Saturday, November 18, 2006

Future history primer

I have been preaching a lot recently about the wonders of future history as a sub-genre of science fiction. This includes space opera (the more recent definition of it as any sf set in the wilds of outer space), planetary romances, and other far-future sf.

So it seems only fitting that I should offer this Primer of Future History SF as examples of how wondrous and exciting far-future sf can be. Most of these far-future novels have been written since 1960 since those are the years I have been an active reader of sf. The list is in roughly chronological order.

City / Clifford D. Simak
The Stars My Destination / Alfred Bester
The Man Who Counts / Poul Anderson
The Star King / Jack Vance
Lord of Light / Roger Zelazny
Nightwings / Robert Silverberg
Nova / Samuel R. Delany
The Left Hand of Darkness / Ursula K Le Guin
Ringworld / Larry Niven
Gaea trilogy / John Varley
Gateway series / Frederik Pohl
The Darkover series / Marion Zimmer Bradley
Brothers of Earth / C.J. Cherryh
Galactic Center series / Gregory Benford
Dying of the Light / George R.R. Martin
Speaker for the Dead / Orson Scott Card
Grass / Sherri S. Tepper
The Hyperion cantos / Dan Simmons
Alex Benedict series / Jack McDevitt
Galactic North trilogy / Alastair Reynolds

Feel free to add any suggestions to the above list. It is certainly not intended to be definitive.

Saturday, November 11, 2006

Empire Star

There are elements of space opera which definitely appeal to me: it is the most expansive type of science fiction, ranging across solar systems and even galaxies, involving colorful future humans and aliens, as well as exotic worlds and cultures, both human and alien. At its best space opera provides more sense of wonder than any other forms of sf; at its worst it is pre-occupied with space wars and battle scenes, which do not particularly appeal to me. But when the wars remain in the background, or are nonexistent in the story, space opera can be truly exhilarating.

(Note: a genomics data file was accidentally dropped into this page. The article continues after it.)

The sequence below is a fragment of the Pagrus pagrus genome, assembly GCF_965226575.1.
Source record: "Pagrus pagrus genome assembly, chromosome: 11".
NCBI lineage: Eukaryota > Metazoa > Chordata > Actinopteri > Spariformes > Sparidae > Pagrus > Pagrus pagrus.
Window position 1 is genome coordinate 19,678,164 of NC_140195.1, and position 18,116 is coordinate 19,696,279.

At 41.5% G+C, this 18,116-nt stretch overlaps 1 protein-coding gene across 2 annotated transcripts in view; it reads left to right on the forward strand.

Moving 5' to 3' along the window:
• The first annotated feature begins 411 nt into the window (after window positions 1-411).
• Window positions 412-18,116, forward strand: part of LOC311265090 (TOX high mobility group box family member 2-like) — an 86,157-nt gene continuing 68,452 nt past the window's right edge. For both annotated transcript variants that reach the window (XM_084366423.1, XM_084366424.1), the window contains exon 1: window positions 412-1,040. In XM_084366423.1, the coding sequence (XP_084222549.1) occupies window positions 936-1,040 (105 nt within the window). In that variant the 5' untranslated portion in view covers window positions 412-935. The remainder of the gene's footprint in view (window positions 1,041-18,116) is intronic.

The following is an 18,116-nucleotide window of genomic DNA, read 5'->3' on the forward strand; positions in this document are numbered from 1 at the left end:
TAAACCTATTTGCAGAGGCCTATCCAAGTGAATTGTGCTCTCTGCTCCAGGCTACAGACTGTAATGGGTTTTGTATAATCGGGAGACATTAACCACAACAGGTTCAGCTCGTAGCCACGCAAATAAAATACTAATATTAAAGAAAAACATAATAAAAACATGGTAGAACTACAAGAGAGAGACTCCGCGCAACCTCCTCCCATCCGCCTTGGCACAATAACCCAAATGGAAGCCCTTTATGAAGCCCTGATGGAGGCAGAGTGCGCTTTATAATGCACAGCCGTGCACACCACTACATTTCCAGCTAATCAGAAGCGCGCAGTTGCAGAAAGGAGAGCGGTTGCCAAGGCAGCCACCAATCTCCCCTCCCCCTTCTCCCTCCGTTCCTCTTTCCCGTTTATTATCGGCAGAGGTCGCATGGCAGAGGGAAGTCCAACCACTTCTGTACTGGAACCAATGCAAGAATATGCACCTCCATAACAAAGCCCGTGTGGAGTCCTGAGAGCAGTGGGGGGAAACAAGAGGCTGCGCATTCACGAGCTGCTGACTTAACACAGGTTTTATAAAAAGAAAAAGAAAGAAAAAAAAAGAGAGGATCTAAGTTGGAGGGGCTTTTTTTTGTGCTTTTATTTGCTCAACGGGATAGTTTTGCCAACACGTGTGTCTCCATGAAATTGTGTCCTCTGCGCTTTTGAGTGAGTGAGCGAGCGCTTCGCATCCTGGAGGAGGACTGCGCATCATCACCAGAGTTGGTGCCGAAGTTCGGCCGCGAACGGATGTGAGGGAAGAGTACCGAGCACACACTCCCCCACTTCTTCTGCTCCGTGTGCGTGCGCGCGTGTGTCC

This past summer I read Alastair Reynold’s Galactic North trilogy which was truly wonderful. Its only weakness was being a bit light on characterization, but how many writers truly handle both ends of the sf spectrum equally well? The trilogy convinced me to seek out more space opera, so my Recommended Reading list currently includes the following:

> Iain M. Banks Consider Phlebus, the first of his Culture novels;

> The New Space Opera, co-edited by Gardner Dozois and Jonathan Strahan. According to Strahan’s blog Notes From Coode Street, its list of contributors includes Robert Reed, Peter Hamilton, Ken Macleod, Alastair Reynolds, Stephen Baxter, Robert Silverberg, Greg Benford, Nancy Kress, Walter Jon Williams, and Dan Simmons, including “major new short novels” by Reynolds, Silverberg, and Simmon;

> Galactic Empires, edited by Gardner Dozois has six novellas by an equally-exciting cast of authors: Stephen Baxter, Elizabeth Bear, Peter F. Hamilton, Ian McDonald, Robert Reed, and Alastair Reynolds;

> Alastair Reynolds’ new collections Zima Blue and Galactic North.

Without waiting for those books, I recently bought David Hartwell & Kathryn Cramer’s The Space Opera Renaissance, their latest huge overview of the science fiction field (including The Ascent of Wonder, The Science Fiction Century and The World Treasury of Science Fiction, among others). This latest thousand page book begins with dinosaurs such as Edmond Hamilton and Jack Williamson, but quickly moves into the 60s with Cordwainer Smith and Samuel Delany and progresses from there.

The first story I read was Iain Banks’ “A Gift From the Culture,” since I have read so many positive comments about his space opera being both literary and thought-provoking in addition to being expansive and wondrous (sounds like everything I would like, doesn’t it?). This was a strong story without any space battle in its pages. Besides being exceptionally well-written, its main character was both well-defined and sympathetic. The basic situation involved his being mired in such deep gambling debts that he is offered a dire choice: destroy an arriving spacecraft containing an important general and ambassador from the Culture or serious damage will be done both to the protagonist and to his lover.

The story’s ending was a bit predictable, and seemed somewhat of a literary trick of following the logical conclusion rather than doing something unexpected, but the story’s merits overall affirmed my decision to dip into Banks’ Culture novels sometime soon.